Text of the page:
Over the summer, it was already apparent that the Yankees were in a position of power when it comes to the ability to add to their team. From the trade deadline: 

But the harsher reality: The Sox have already spent most of their savings. Dombrowski’s already pulled off a blockbuster. More than one. Only two certified gold doubloons remain: Rafael Devers and Jason Groome. 

There are two elements at play here. 

The Sox have been in their competitive window for longer than the Yankees. Dombrowski, being Dealer Dave, has taken his shots. No one can argue with the immediate success of Craig Kimbrel and Chris Sale either. 

But who used their prospect capital and large-payroll ability more prudently, Cashman or Dombrowski? Which team will now have the longer competitive window?  

The old rivals both are in a window now. The Sox, despite all their expenditures, are not comfortably positioned to repeat as a division winner.

“I think there’s windows of opportunity because it’s very tough to keep everybody together or hungry or healthy,” Cashman said this spring. “When you have a collection of talent, depending on like how long, how young that talent is, I guess you can keep your window longer. No, I believe in the window stuff. 
 
“You always want to sustain and maintain, but obviously, the way the rules of the game are, the more success — what goes up has to come down, because you’re not getting the high-end draft picks. You’re being penalized for success, which pulls successful teams down, and you’re being rewarded for failure, which is going to catapult people out of the abyss. So, the structure of the game and the rules of the game are designed that make those windows real.”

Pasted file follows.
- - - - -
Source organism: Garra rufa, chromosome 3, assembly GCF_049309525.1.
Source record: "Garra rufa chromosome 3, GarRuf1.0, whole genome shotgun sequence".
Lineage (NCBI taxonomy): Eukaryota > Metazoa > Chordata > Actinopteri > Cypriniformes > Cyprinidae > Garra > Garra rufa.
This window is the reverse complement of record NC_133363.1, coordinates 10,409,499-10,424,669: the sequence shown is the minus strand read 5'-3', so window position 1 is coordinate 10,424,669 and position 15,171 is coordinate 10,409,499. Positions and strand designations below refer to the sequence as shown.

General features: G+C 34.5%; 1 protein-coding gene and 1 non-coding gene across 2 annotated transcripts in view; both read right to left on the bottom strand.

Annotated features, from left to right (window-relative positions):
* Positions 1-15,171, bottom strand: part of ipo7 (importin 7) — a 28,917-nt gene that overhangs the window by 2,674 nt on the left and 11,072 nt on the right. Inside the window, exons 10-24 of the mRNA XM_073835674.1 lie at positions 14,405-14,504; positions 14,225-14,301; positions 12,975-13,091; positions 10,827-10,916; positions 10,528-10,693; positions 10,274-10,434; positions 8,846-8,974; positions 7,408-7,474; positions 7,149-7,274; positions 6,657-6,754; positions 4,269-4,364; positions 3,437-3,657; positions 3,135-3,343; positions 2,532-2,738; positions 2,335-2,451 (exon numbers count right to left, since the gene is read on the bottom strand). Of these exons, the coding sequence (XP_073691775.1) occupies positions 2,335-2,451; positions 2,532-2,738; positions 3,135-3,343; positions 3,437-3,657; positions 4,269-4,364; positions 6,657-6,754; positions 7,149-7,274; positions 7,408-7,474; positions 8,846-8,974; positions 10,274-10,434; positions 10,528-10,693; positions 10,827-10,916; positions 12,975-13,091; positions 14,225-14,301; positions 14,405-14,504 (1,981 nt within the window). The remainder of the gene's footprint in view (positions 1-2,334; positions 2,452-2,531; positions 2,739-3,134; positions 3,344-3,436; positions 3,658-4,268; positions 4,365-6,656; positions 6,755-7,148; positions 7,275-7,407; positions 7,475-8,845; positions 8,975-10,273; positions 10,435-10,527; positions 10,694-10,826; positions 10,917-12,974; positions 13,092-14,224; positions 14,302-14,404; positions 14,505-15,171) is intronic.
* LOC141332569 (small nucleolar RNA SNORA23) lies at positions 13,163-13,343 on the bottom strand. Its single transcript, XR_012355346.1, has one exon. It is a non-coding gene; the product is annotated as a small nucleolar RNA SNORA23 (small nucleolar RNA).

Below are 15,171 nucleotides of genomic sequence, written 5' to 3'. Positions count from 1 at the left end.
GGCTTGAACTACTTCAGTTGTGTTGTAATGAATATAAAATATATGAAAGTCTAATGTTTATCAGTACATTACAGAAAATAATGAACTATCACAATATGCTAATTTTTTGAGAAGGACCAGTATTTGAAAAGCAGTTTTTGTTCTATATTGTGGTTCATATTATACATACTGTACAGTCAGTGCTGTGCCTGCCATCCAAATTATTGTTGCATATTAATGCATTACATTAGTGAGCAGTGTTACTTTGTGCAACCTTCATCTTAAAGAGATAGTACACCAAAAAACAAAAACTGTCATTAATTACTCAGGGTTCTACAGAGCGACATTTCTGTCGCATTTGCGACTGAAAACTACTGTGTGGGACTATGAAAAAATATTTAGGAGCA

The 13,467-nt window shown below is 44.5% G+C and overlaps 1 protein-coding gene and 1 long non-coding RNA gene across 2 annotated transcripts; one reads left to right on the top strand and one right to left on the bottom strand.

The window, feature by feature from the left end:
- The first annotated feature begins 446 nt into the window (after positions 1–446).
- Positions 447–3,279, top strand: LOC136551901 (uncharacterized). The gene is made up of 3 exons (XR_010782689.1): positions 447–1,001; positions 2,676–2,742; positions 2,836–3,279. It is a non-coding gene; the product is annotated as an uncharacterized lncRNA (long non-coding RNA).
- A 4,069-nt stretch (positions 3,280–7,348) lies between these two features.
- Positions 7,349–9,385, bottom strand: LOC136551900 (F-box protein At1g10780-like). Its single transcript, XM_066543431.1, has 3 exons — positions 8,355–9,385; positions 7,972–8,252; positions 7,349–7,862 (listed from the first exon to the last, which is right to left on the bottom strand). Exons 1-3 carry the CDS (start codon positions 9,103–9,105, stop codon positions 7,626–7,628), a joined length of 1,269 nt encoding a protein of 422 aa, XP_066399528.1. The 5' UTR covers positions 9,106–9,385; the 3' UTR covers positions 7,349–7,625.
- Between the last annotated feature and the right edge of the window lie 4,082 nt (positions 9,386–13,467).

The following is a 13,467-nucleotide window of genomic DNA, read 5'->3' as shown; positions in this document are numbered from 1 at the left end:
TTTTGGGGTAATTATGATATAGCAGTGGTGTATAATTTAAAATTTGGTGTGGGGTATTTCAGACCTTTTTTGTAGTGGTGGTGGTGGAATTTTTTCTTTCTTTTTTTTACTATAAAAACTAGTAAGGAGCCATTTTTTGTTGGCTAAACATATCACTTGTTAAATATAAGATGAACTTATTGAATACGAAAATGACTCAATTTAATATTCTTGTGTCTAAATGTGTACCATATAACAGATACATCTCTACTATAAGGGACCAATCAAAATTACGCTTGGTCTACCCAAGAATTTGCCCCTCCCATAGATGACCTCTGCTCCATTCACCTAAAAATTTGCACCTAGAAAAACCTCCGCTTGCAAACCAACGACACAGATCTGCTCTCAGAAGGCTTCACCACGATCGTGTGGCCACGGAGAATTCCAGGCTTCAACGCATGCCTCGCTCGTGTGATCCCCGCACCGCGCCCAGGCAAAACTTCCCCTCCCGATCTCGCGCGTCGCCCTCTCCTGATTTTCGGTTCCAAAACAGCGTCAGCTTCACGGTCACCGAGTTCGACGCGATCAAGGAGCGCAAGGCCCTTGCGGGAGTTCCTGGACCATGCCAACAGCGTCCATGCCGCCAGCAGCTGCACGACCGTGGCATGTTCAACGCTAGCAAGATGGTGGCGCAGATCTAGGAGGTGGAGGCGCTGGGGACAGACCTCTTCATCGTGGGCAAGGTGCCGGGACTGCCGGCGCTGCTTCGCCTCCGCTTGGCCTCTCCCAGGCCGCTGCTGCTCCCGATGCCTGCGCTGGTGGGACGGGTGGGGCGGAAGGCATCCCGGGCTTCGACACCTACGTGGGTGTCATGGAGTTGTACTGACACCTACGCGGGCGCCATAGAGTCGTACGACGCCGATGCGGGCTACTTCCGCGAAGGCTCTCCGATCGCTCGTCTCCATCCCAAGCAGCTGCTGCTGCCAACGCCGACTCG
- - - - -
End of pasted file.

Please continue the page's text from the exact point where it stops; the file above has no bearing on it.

Cashman has all the elbow grease to keep his window open. Dombrowski is running out.

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Drellich: These Red Sox can do no wrong

Drellich: These Red Sox can do no wrong

ANAHEIM, Calif. -- We’re not firing on all cylinders yet. The scary thing is, we’re not even playing our best. Just wait until we really get going.

You’ve heard these phrases and their variants before. They’re typically worthless.

RED SOX 9, ANGELS 0

Someone is always performing poorly. Always. That’s life in a sport where the best teams lose 40 percent of the time, where the best hitters fail 7 times out of 10, and all the other cliches.